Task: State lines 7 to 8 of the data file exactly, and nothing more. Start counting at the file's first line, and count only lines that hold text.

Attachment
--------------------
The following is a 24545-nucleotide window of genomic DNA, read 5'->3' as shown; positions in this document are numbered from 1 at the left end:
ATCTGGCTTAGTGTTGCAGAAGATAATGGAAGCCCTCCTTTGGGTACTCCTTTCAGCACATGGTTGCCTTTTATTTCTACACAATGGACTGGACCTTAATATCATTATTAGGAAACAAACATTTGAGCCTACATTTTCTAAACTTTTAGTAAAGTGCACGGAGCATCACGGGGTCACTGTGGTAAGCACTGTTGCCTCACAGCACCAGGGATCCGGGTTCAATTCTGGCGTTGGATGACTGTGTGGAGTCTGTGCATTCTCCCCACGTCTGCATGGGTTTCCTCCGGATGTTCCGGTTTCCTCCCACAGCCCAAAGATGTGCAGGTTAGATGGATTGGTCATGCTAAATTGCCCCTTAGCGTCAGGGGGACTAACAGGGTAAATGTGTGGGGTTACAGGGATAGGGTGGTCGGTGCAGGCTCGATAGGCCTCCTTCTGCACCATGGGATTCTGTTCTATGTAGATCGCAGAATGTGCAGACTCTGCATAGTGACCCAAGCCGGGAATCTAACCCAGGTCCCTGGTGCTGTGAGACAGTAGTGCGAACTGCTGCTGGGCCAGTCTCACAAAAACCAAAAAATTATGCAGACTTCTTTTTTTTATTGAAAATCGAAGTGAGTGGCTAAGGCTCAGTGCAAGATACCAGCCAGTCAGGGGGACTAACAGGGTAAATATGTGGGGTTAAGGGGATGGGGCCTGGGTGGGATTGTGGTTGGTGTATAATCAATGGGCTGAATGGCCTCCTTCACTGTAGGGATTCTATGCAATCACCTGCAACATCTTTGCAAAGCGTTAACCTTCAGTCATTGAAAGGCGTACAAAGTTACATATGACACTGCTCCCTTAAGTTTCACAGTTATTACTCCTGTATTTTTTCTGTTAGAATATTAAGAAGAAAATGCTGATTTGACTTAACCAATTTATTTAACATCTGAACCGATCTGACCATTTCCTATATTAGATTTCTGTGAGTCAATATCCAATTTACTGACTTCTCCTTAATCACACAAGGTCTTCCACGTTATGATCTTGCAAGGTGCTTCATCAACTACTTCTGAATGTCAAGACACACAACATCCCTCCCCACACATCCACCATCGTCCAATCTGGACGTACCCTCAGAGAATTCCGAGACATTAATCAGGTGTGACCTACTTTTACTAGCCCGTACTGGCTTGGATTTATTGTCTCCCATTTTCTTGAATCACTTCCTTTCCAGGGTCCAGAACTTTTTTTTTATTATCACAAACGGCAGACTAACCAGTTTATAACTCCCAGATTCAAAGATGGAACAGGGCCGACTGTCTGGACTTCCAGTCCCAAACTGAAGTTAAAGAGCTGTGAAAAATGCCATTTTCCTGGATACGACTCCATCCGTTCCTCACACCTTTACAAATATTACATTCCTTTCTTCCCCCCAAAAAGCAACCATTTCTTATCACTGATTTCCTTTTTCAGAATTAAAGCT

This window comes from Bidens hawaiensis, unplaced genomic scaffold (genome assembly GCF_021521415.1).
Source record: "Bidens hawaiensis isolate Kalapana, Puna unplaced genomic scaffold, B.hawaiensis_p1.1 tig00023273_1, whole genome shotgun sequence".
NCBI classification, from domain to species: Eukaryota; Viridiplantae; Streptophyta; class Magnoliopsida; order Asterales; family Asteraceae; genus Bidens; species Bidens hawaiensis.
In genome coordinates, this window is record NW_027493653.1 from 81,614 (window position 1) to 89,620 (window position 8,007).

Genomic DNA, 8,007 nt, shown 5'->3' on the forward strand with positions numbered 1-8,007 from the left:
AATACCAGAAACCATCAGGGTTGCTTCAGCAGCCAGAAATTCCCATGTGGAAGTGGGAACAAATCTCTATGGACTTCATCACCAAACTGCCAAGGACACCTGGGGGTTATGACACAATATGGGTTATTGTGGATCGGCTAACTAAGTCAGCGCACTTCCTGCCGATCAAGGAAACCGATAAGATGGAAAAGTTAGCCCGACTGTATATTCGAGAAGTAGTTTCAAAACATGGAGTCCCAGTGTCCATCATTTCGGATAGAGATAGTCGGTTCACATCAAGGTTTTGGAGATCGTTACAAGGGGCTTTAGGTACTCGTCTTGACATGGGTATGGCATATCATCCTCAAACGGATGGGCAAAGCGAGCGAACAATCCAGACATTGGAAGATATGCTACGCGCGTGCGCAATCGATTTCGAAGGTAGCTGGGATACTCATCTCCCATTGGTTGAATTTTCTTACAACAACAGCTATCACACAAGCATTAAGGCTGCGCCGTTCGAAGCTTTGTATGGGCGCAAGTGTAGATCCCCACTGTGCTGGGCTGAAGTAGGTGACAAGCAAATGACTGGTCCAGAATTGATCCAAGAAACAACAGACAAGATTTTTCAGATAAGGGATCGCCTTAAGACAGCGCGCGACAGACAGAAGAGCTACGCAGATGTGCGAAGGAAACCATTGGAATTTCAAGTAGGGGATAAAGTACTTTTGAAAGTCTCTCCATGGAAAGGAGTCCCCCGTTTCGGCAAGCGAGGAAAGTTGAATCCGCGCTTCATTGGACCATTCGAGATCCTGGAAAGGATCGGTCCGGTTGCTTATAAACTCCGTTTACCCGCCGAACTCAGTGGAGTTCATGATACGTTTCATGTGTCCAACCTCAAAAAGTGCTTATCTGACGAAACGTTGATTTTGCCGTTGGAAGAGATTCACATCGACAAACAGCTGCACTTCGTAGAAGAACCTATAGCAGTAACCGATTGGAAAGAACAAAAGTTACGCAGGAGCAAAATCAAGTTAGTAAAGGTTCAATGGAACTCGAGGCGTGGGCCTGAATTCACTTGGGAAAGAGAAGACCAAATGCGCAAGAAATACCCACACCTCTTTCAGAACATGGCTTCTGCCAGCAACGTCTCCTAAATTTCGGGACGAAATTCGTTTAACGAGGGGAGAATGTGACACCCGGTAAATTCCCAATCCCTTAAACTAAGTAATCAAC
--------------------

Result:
Genomic DNA, 8,007 nt, shown 5'->3' on the forward strand with positions numbered 1-8,007 from the left:
AATACCAGAAACCATCAGGGTTGCTTCAGCAGCCAGAAATTCCCATGTGGAAGTGGGAACAAATCTCTATGGACTTCATCACCAAACTGCCAAGGACACCTGGGGGTTATGACACAATATGGGTTATTGTGGATCGGCTAACTAAGTCAGCGCACTTCCTGCCGATCAAGGAAACCGATAAGATGGAAAAGTTAGCCCGACTGTATATTCGAGAAGTAGTTTCAAAACATGGAGTCCCAGTGTCCATCATTTCGGATAGAGATAGTCGGTTCACATCAAGGTTTTGGAGATCGTTACAAGGGGCTTTAGGTACTCGTCTTGACATGGGTATGGCATATCATCCTCAAACGGATGGGCAAAGCGAGCGAACAATCCAGACATTGGAAGATATGCTACGCGCGTGCGCAATCGATTTCGAAGGTAGCTGGGATACTCATCTCCCATTGGTTGAATTTTCTTACAACAACAGCTATCACACAAGCATTAAGGCTGCGCCGTTCGAAGCTTTGTATGGGCGCAAGTGTAGATCCCCACTGTGCTGGGCTGAAGTAGGTGACAAGCAAATGACTGGTCCAGAATTGATCCAAGAAACAACAGACAAGATTTTTCAGATAAGGGATCGCCTTAAGACAGCGCGCGACAGACAGAAGAGCTACGCAGATGTGCGAAGGAAACCATTGGAATTTCAAGTAGGGGATAAAGTACTTTTGAAAGTCTCTCCATGGAAAGGAGTCCCCCGTTTCGGCAAGCGAGGAAAGTTGAATCCGCGCTTCATTGGACCATTCGAGATCCTGGAAAGGATCGGTCCGGTTGCTTATAAACTCCGTTTACCCGCCGAACTCAGTGGAGTTCATGATACGTTTCATGTGTCCAACCTCAAAAAGTGCTTATCTGACGAAACGTTGATTTTGCCGTTGGAAGAGATTCACATCGACAAACAGCTGCACTTCGTAGAAGAACCTATAGCAGTAACCGATTGGAAAGAACAAAAGTTACGCAGGAGCAAAATCAAGTTAGTAAAGGTTCAATGGAACTCGAGGCGTGGGCCTGAATTCACTTGGGAAAGAGAAGACCAAATGCGCAAGAAATACCCACACCTCTTTCAGAACATGGCTTCTGCCAGCAACGTCTCCTAAATTTCGGGACGAAATTCGTTTAACGAGGGGAGAATGTGACACCCGGTAAATTCCCAATCCCTTAAACTAAGTAATCAAC